« Manhattan to Montreal bike path. Thanks Cuomo ! | Main | Explanations of Donald Trump know few bounds »

Hacking the news is social engineering: Clint Watts

The media is getting played, too

"The American press has focused a disproportionate amount of attention on Russian hacking and cyberattacks, and the reporting itself has only muddied the truth for most in the audience:

-- says Clint Watts, a former FBI special agent and Executive Officer of the Combating Terrorism Center at West Point, in an interview with CJR. Watts is now a senior fellow at the Center for Cyber and Homeland Security at George Washington University, where he analyzes social bots, trolls, and websites that intelligence agencies say are the foot soldiers of Russia's information war.

"The hacking generates information, which promotes Russia's influence campaign, but the end objective is to convince people to choose a candidate based on Russia's preference. This is getting confused, because people hear 'hack' and they think their votes are being changed."

It's a classic page from the Cold War playbook, says Watts, adding that Putin has brought new meaning to the Soviet-Era doctrine of using "the force of politics" rather than "the politics of force."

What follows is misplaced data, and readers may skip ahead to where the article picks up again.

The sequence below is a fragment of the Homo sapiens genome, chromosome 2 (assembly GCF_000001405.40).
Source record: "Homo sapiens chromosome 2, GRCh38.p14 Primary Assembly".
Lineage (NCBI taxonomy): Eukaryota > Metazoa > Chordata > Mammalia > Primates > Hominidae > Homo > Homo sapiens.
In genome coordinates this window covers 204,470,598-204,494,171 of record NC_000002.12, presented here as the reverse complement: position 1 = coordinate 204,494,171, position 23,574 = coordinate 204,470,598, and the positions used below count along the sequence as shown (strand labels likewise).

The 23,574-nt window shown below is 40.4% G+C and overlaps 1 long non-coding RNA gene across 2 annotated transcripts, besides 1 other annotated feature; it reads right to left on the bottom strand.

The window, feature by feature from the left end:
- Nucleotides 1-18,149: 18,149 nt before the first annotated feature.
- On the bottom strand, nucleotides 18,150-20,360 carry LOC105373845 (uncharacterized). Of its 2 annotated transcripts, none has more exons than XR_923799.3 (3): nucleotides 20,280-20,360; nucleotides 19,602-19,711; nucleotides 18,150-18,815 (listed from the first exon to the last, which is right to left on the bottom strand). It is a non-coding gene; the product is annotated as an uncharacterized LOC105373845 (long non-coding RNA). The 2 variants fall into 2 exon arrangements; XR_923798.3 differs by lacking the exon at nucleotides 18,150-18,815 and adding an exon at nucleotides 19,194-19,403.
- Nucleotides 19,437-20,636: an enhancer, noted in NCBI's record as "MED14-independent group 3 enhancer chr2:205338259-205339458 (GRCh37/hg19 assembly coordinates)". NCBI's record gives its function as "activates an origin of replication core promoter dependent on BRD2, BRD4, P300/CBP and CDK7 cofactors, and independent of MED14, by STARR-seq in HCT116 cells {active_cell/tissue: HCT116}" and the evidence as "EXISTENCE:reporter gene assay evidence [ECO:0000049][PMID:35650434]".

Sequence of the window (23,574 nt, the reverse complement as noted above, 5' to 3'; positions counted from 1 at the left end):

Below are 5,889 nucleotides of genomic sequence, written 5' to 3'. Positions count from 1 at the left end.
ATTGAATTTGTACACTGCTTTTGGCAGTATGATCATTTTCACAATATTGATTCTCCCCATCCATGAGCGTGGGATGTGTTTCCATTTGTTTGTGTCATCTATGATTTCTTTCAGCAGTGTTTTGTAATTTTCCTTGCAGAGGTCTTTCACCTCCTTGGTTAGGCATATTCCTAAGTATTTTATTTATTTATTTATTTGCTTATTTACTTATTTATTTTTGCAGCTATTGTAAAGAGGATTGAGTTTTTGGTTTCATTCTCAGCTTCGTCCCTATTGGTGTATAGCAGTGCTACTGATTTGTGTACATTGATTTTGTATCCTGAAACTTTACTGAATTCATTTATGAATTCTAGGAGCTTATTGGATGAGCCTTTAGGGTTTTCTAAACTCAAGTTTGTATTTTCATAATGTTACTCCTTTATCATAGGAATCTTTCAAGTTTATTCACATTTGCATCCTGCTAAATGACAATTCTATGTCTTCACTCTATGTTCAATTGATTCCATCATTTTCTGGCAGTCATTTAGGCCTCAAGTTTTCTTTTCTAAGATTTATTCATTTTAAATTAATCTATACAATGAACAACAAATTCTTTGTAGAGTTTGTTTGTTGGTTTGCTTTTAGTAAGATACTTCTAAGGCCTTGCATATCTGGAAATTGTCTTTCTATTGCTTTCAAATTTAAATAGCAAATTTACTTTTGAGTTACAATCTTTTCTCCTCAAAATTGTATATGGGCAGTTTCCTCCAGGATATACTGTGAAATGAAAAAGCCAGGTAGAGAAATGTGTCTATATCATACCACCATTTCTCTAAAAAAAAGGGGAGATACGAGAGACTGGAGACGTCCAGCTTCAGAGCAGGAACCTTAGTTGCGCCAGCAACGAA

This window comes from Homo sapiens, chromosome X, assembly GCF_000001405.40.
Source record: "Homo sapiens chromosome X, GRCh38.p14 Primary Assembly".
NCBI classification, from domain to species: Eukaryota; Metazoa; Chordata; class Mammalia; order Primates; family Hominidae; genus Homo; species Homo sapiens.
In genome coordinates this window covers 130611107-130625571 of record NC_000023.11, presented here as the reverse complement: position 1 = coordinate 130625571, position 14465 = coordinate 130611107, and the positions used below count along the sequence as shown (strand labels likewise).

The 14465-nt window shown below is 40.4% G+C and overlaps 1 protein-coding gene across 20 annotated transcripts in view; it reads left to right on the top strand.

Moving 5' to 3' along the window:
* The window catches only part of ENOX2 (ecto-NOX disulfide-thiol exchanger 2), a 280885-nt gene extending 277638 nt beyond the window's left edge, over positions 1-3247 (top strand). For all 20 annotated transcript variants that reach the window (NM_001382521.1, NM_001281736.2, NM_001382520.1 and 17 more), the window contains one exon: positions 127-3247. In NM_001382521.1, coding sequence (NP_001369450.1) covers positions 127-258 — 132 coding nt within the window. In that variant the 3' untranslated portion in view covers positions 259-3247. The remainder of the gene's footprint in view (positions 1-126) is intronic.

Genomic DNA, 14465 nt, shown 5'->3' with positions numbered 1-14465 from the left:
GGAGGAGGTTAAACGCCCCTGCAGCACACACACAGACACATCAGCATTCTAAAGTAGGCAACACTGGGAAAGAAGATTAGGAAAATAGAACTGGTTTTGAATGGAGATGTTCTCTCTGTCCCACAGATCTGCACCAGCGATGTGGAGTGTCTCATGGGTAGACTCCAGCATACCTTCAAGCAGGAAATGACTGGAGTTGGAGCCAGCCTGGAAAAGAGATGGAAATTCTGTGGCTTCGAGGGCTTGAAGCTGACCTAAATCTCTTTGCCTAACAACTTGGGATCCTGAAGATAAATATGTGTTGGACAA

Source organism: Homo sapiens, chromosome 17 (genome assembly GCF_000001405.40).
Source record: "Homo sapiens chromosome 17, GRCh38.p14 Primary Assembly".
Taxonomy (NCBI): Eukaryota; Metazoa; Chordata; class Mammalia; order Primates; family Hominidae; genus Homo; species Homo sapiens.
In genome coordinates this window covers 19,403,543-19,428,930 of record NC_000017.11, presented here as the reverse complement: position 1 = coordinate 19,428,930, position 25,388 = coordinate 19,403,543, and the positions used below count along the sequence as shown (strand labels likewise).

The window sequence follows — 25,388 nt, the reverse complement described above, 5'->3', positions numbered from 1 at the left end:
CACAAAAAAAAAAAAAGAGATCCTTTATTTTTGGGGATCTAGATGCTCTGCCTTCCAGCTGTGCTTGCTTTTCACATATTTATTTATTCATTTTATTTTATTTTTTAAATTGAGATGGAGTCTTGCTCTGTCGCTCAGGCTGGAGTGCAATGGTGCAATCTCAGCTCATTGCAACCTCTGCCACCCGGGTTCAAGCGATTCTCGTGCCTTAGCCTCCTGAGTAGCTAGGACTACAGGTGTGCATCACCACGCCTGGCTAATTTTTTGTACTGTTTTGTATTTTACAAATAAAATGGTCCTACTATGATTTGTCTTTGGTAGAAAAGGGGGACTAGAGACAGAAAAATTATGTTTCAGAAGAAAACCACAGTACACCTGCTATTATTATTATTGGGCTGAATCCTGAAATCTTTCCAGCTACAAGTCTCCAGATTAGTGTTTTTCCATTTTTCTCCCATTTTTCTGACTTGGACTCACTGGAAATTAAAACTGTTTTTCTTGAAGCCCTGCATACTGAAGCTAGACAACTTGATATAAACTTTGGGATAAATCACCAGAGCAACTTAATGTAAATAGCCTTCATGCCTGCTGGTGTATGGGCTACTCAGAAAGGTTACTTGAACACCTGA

"The main success of this campaign is not that it took place, but the panic we are in now," Meister adds. "We've lost our self-confidence in our system, in our democracy, in our elections and in our media. That's the biggest success of the Russian campaign."

According to Watts, more coverage should have been paid to Russia's information war, and its effort to influence voter opinion, than on the cyber attacks that were conducted as a means to attain some of the information that swayed voters. After all, it wasn't just information gleaned from those hacks that influenced voters, but widespread false stories that circulated across Facebook and Twitter throughout the campaign.

A simple look at the headlines that preceded and followed the election illustrates the emphasis on hacking: "U.S. Says Russia Directed Hacks to Influence Elections," says The New York Times headline on October 7, and follows on November 25, with: "U.S. Officials Defend Integrity of Vote, Despite Hacking Fears."

It's no wonder, given the headlines, that 50 percent of Clinton voters in a recent poll believe Russia "tampered with vote tallies" to help Trump. Of course misinformation is bipartisan: 62 percent of Trump voters in the same poll incorrectly believe millions of votes were cast by undocumented immigrants.


TrackBack URL for this entry:

Post a comment

(If you haven't left a comment here before, you may need to be approved by the site owner before your comment will appear. Until then, it won't appear on the entry. Thanks for waiting.)